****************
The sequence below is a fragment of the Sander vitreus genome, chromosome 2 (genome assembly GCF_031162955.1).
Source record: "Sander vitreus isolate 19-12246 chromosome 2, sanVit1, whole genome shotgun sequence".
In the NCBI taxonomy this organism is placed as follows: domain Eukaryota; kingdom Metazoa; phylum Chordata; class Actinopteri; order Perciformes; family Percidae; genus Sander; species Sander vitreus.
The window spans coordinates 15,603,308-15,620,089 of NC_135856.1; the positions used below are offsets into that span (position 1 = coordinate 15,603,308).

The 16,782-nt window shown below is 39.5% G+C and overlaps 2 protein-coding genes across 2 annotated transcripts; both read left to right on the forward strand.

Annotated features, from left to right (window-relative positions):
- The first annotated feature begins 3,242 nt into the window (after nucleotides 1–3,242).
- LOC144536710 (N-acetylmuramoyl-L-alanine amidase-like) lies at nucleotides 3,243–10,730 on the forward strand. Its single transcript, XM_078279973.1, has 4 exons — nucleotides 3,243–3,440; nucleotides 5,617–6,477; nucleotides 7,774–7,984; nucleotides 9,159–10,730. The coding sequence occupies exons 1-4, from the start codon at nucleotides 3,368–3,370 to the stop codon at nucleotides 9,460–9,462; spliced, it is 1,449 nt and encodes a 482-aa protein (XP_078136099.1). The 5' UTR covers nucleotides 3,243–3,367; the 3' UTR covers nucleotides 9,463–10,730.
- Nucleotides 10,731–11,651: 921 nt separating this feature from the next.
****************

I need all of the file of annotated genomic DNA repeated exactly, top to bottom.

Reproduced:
The sequence below is a fragment of the Sander vitreus genome, chromosome 2 (genome assembly GCF_031162955.1).
Source record: "Sander vitreus isolate 19-12246 chromosome 2, sanVit1, whole genome shotgun sequence".
In the NCBI taxonomy this organism is placed as follows: domain Eukaryota; kingdom Metazoa; phylum Chordata; class Actinopteri; order Perciformes; family Percidae; genus Sander; species Sander vitreus.
The window spans coordinates 15,603,308-15,620,089 of NC_135856.1; the positions used below are offsets into that span (position 1 = coordinate 15,603,308).

The 16,782-nt window shown below is 39.5% G+C and overlaps 2 protein-coding genes across 2 annotated transcripts; both read left to right on the forward strand.

Annotated features, from left to right (window-relative positions):
- The first annotated feature begins 3,242 nt into the window (after nucleotides 1–3,242).
- LOC144536710 (N-acetylmuramoyl-L-alanine amidase-like) lies at nucleotides 3,243–10,730 on the forward strand. Its single transcript, XM_078279973.1, has 4 exons — nucleotides 3,243–3,440; nucleotides 5,617–6,477; nucleotides 7,774–7,984; nucleotides 9,159–10,730. The coding sequence occupies exons 1-4, from the start codon at nucleotides 3,368–3,370 to the stop codon at nucleotides 9,460–9,462; spliced, it is 1,449 nt and encodes a 482-aa protein (XP_078136099.1). The 5' UTR covers nucleotides 3,243–3,367; the 3' UTR covers nucleotides 9,463–10,730.
- Nucleotides 10,731–11,651: 921 nt separating this feature from the next.